Photo by Rafli Rangka on Scopio

By introductions and first meetings, repeating the other person’s name makes it is easier to remember!   

Overtime

As we get to know people better and more intimately our interest and attention tend to increase. At the same time, we are often being our “best” selves and making an effort to create rapport and build a connection.

Simply put, we are constantly creating and maintaining relationships with those around us. How these relationships develop is up to us and our “partners”.  

All of our words, actions and experiences accumulate of a life time to help create and establish each of us in our own uniqueness and individuality.

Photo by Anuj Pandey on Scopio

Who’s who?

How we are perceived by others is affected by us, our intentions, words, and actions. Consider the following: Do you..  

  • like
    • yourself?
    • your
      • home?
      • family?
      • friends?
      • company?
      • relationship(s)?
      • job?
      • body?
      • hobbies?
    • your life?
Photo by Shruti Sharma on Scopio
  • enjoy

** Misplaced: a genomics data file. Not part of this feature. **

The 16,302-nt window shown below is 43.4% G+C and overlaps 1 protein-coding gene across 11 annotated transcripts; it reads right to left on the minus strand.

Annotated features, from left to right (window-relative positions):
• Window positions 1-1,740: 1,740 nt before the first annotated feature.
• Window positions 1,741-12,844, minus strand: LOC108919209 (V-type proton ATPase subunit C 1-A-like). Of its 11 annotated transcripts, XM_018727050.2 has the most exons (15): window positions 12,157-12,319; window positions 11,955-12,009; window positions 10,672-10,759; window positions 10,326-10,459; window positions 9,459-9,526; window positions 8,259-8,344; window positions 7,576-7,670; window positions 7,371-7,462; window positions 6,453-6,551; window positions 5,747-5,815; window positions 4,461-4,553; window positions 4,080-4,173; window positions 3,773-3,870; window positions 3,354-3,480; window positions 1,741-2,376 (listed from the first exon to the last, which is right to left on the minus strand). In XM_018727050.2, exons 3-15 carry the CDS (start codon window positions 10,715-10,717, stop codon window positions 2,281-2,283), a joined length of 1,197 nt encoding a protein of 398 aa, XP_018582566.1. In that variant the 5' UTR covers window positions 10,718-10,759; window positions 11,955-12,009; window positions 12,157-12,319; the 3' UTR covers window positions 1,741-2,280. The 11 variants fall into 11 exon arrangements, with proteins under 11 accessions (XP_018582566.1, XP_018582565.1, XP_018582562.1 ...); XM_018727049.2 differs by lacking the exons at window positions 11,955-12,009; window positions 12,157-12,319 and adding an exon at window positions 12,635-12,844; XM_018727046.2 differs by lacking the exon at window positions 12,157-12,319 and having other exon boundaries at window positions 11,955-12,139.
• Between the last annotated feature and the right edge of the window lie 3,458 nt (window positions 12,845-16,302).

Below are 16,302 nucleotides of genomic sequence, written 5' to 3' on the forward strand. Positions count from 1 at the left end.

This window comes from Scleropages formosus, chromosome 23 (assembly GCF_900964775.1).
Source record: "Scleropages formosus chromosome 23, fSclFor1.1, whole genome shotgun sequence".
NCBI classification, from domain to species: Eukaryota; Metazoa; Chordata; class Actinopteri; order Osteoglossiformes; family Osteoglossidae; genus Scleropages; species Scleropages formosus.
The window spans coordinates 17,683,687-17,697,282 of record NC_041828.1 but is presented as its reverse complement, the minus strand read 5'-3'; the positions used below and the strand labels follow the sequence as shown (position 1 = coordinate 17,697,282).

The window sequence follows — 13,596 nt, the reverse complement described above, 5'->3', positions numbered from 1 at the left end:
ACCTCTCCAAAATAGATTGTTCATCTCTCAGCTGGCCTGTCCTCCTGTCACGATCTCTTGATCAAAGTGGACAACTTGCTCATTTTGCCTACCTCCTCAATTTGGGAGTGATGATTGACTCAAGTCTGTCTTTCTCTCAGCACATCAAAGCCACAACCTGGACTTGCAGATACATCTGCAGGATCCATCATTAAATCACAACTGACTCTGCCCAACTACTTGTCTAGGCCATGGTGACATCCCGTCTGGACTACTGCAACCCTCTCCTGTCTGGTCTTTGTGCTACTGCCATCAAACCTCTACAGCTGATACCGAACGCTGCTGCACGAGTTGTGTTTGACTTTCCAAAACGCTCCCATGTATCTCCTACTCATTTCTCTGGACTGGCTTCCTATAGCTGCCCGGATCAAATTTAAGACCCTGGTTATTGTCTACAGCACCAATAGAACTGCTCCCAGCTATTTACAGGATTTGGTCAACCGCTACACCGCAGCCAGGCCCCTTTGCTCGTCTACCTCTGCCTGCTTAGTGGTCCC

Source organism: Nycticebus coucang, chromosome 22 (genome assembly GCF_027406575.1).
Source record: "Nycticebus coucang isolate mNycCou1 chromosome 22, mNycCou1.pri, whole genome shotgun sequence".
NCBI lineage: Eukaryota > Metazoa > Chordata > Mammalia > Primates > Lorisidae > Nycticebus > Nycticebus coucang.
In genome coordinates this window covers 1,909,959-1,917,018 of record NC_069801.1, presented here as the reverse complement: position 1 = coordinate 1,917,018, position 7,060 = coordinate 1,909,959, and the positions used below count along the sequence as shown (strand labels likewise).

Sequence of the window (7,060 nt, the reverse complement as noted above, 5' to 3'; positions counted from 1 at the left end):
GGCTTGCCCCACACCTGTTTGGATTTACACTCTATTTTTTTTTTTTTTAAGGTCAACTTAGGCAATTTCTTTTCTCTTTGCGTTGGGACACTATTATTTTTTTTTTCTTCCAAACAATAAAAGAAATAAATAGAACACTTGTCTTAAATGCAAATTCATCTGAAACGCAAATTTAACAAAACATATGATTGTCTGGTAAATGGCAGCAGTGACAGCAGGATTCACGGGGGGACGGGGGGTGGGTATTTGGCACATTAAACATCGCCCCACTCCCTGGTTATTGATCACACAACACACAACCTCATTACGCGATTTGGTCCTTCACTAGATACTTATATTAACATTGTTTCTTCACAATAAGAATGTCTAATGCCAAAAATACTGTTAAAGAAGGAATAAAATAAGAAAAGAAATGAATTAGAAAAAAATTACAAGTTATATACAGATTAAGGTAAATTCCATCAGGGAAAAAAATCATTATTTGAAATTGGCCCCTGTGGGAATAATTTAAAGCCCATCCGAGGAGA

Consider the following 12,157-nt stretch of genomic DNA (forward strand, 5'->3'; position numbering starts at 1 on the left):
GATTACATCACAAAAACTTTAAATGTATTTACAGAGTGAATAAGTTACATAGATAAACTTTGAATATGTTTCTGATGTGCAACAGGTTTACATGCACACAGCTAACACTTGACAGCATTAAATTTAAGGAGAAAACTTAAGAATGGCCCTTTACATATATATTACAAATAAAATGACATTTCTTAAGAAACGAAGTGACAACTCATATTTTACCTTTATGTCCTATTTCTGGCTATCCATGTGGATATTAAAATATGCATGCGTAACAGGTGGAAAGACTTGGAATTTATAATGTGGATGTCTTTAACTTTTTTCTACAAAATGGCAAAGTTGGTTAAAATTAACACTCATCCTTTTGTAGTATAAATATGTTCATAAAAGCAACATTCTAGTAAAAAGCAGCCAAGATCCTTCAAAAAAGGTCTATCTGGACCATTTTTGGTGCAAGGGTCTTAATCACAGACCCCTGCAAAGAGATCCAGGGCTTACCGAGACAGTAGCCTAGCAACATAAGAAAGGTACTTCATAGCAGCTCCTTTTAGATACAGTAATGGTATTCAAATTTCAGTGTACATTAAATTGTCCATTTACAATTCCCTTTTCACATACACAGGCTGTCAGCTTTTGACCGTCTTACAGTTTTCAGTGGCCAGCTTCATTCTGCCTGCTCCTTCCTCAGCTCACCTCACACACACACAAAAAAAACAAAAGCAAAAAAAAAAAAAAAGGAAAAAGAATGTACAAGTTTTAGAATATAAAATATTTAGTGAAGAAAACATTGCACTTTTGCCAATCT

• yourself?
    • your –
      • home?
      • family?
      • friends?
      • company?
      • relationship(s)?
      • job?
      • body?
      • free time?
    • your life?

If we do, that is great. If we don’t, we might want to think about why not and if we want to make some changes.  

Photo by Maz Taymani on Scopio

I Feel you

Either way, we express these feelings in our voices, actions, and posture.

Our intentions can be lost or masked in our enthusiasm or frustration, when we are not clear and authentic with ourselves.

More next time, This is Sean. Share something special with yourself (and with those who are important to you) this week and see what happens.

(Contact me at kontakt@praxis-wiebersch.de for more concrete suggestions.)

Our earlier Blog-Lessons:

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Healthy Happy Intimate Adult Relationship, Uncategorized

Healthy Happy Intimate HHIA Relationships 52

Intimate Space

On the Tip of my Tongue

Photo by Tajana Dedić Starović on Scopio

I love things that are indescribable, like the taste of an avocado or the smell of a gardenia.

Barbra Streisand

Sean here again! And, we are exploring our senses in our HHIA relationships. Our senses include touch, sight, sound, taste and smell! We have been looking at touch, sight & sound, and smell, including several exercises. These exercises encourage and support our intimacy and pleasure.